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    Thanks guys - so far I'm thinking maybe I'm just wearing these strings out past their lifespan (I'm lazy and cheap about restringing and getting setups), but honestly I'm at the point where I have maybe 4 guitars ready for the shop. I'm tempted to drop them all off at once before Christmas next week and let them sit at the shop, if necessary, a week until all of the work is done.

    I'm thinking the Singlecut's gone A LONG time on the same set of Clearcoats with no issue, I'm going to order a 5-Pack and stick with those, and I've had good luck at home with Elixirs, but never tried gigging them.
     
  6. John Coloccia

    John Coloccia Cold Supporting Member

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    That's the key right there.
     
  7. Chris Scott

    Chris Scott Silver Supporting Member

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    This is me to a "T".

    I don't even try to get more than a maximum of two sets out of my guitars (tele, strat and a LP) for the same reasons.

    ...and you'll find that this is the same story for virtually all players who play aggressively, as nothing shoots a set in the kneecaps faster (unless you have guitar tech waiting in the wings) than breaking a string, especially when the guitar's got springs in the back...
     
  8. sdhupelia

    sdhupelia Member

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    I think it might just be me over-playing before changing strings, the more I read this and think about it. On the CU24 at home, it broke right at the saddle, but the strings were ancient, and like someone said, I think the low E just gave up.

    On the CU22 during my set last night, it snapped right around the 8th or 9th fret. I think it was the same thing, those weren't coated strings and I just got what I deserved for being lazy about maintenance.

    That said, I DID bring a backup last night, so my singer wasted time while I switched guitars and got tuned up, and I managed to get through the last 3-4 songs fine. Also good is that I don't play floating trems, except on the CU24 where the trem is locked down tight, so at least I was able to finish my song when the string broke, and it turns out nobody noticed anything wrong! :)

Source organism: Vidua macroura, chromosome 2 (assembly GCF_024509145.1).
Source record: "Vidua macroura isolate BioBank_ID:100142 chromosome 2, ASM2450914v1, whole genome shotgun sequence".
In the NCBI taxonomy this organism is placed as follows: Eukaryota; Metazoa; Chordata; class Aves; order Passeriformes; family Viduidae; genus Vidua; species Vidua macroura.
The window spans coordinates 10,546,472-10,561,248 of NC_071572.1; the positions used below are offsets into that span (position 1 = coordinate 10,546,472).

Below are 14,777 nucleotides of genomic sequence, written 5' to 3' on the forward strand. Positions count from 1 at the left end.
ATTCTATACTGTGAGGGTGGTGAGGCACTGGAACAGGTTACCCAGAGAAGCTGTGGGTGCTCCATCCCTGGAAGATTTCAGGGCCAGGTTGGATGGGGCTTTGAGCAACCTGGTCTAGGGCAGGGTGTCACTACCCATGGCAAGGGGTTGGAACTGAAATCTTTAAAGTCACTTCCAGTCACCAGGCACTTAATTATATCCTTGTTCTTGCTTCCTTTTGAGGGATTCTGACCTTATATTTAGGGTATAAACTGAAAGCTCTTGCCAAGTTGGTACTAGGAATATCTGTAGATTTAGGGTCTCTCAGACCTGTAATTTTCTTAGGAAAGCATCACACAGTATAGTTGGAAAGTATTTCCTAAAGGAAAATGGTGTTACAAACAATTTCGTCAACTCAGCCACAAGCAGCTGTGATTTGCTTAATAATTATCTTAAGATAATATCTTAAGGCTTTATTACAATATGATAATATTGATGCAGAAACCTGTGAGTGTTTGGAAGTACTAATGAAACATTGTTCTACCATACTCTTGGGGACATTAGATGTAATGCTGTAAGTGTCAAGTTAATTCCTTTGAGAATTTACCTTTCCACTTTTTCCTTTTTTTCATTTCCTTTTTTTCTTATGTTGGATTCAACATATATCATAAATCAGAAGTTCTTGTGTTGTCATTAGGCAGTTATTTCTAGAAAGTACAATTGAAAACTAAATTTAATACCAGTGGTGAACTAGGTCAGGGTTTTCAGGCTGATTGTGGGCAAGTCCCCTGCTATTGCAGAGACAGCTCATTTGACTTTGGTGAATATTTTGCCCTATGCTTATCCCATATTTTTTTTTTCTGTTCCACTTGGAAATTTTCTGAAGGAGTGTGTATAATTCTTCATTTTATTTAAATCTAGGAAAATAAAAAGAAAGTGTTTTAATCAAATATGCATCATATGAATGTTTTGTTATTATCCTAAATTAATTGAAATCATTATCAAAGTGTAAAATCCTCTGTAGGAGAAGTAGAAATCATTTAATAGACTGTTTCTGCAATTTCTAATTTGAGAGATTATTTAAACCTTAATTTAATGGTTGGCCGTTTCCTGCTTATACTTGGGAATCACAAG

9. Tony

    Tony Supporting Member

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    I change 'em every show. My hands sweat a lot when I play, so I go thru strings like mad. If I play two shows w/out changing, almost guaranteed I'll break one. At best I'll spend the whole set worrying about breaking one.
     
  10. sdhupelia

    sdhupelia Member

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    Yeah, I'm hoping if I keep investing in the cleartones or the elixirs, that those will stall out the changes to maybe 1 show and all of the next rehearsals after that show, and then restring again before the next major show again (I don't mind the extra cost, if it helps avoid the time to restring, I have to squeeze in time to practice as it is)
     
  11. EADGBE

    EADGBE Member

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    Get a magnifying glass and see if you can find a sharp edge where the string is breaking. If you do you may need to take an emery board or maybe a file and smooth it down some.
     
  12. RvChevron

    RvChevron Member

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    If it occured at the saddles, debur then smooth out the slots, then lube.

    Also, are the saddles cranked up high resulting a steep break angle for the strings?

    Try lower the saddles but raise the entire bridge to compensate for the string height.

    This is a PRS so take extreme caution as the six mounting screws have knotches and they must line up perfectly!!
     
  13. Sean

    Sean Supporting Member

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    The original post says that he has had strings on for several months? I get 1 gig out of a set of strings (and truthfully, they are dead after the 1st set). If you lay into a guitar, the strings are done very quickly. Strings also oxidize over time and sound dead to me- not sure how/if that affects breakage.

    Obviously, thicker strings last longer before breaking. 11's will last longer than 9's (for me, anyway). Also, as everyone else said, check for burrs and lube everything.
     
  14. GtrDr

    GtrDr Member

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    You'll develop a sense of how long your strings last & when is a good time to change strings. PRS's don't usually break a lot of strings, usually.